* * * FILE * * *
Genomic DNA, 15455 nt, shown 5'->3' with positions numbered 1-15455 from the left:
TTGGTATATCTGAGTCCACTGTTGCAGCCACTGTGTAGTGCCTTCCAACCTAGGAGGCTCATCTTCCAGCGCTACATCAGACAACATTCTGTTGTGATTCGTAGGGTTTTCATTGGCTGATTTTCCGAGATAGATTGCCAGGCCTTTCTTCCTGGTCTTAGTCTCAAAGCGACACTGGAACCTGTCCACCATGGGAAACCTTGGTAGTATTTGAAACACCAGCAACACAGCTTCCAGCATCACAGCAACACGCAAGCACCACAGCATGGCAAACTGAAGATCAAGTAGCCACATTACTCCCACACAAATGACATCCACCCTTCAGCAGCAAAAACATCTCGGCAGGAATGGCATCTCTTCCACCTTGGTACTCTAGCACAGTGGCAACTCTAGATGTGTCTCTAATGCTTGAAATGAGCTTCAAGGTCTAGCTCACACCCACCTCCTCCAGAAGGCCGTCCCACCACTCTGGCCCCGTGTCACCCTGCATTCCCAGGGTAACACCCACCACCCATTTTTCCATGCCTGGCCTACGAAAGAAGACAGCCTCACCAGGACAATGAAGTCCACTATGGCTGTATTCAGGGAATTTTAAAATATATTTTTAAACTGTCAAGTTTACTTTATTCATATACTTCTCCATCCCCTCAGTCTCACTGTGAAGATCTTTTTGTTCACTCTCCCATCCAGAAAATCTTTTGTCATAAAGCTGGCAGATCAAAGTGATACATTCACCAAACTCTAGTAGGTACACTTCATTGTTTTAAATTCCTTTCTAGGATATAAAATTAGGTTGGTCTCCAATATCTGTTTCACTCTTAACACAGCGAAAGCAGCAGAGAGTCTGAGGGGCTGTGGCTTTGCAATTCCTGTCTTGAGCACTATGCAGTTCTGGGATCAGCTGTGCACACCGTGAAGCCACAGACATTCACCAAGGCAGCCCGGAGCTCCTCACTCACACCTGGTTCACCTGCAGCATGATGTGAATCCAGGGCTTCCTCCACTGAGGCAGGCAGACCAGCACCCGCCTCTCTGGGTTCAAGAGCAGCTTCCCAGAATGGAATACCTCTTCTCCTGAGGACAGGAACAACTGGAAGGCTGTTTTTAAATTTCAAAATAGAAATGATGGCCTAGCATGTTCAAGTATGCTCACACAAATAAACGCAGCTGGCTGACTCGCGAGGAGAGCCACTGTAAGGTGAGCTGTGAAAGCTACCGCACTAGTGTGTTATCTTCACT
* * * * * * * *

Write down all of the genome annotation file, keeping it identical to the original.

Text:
Genomic DNA, 15455 nt, shown 5'->3' with positions numbered 1-15455 from the left:
TTGGTATATCTGAGTCCACTGTTGCAGCCACTGTGTAGTGCCTTCCAACCTAGGAGGCTCATCTTCCAGCGCTACATCAGACAACATTCTGTTGTGATTCGTAGGGTTTTCATTGGCTGATTTTCCGAGATAGATTGCCAGGCCTTTCTTCCTGGTCTTAGTCTCAAAGCGACACTGGAACCTGTCCACCATGGGAAACCTTGGTAGTATTTGAAACACCAGCAACACAGCTTCCAGCATCACAGCAACACGCAAGCACCACAGCATGGCAAACTGAAGATCAAGTAGCCACATTACTCCCACACAAATGACATCCACCCTTCAGCAGCAAAAACATCTCGGCAGGAATGGCATCTCTTCCACCTTGGTACTCTAGCACAGTGGCAACTCTAGATGTGTCTCTAATGCTTGAAATGAGCTTCAAGGTCTAGCTCACACCCACCTCCTCCAGAAGGCCGTCCCACCACTCTGGCCCCGTGTCACCCTGCATTCCCAGGGTAACACCCACCACCCATTTTTCCATGCCTGGCCTACGAAAGAAGACAGCCTCACCAGGACAATGAAGTCCACTATGGCTGTATTCAGGGAATTTTAAAATATATTTTTAAACTGTCAAGTTTACTTTATTCATATACTTCTCCATCCCCTCAGTCTCACTGTGAAGATCTTTTTGTTCACTCTCCCATCCAGAAAATCTTTTGTCATAAAGCTGGCAGATCAAAGTGATACATTCACCAAACTCTAGTAGGTACACTTCATTGTTTTAAATTCCTTTCTAGGATATAAAATTAGGTTGGTCTCCAATATCTGTTTCACTCTTAACACAGCGAAAGCAGCAGAGAGTCTGAGGGGCTGTGGCTTTGCAATTCCTGTCTTGAGCACTATGCAGTTCTGGGATCAGCTGTGCACACCGTGAAGCCACAGACATTCACCAAGGCAGCCCGGAGCTCCTCACTCACACCTGGTTCACCTGCAGCATGATGTGAATCCAGGGCTTCCTCCACTGAGGCAGGCAGACCAGCACCCGCCTCTCTGGGTTCAAGAGCAGCTTCCCAGAATGGAATACCTCTTCTCCTGAGGACAGGAACAACTGGAAGGCTGTTTTTAAATTTCAAAATAGAAATGATGGCCTAGCATGTTCAAGTATGCTCACACAAATAAACGCAGCTGGCTGACTCGCGAGGAGAGCCACTGTAAGGTGAGCTGTGAAAGCTACCGCACTAGTGTGTTATCTTCACT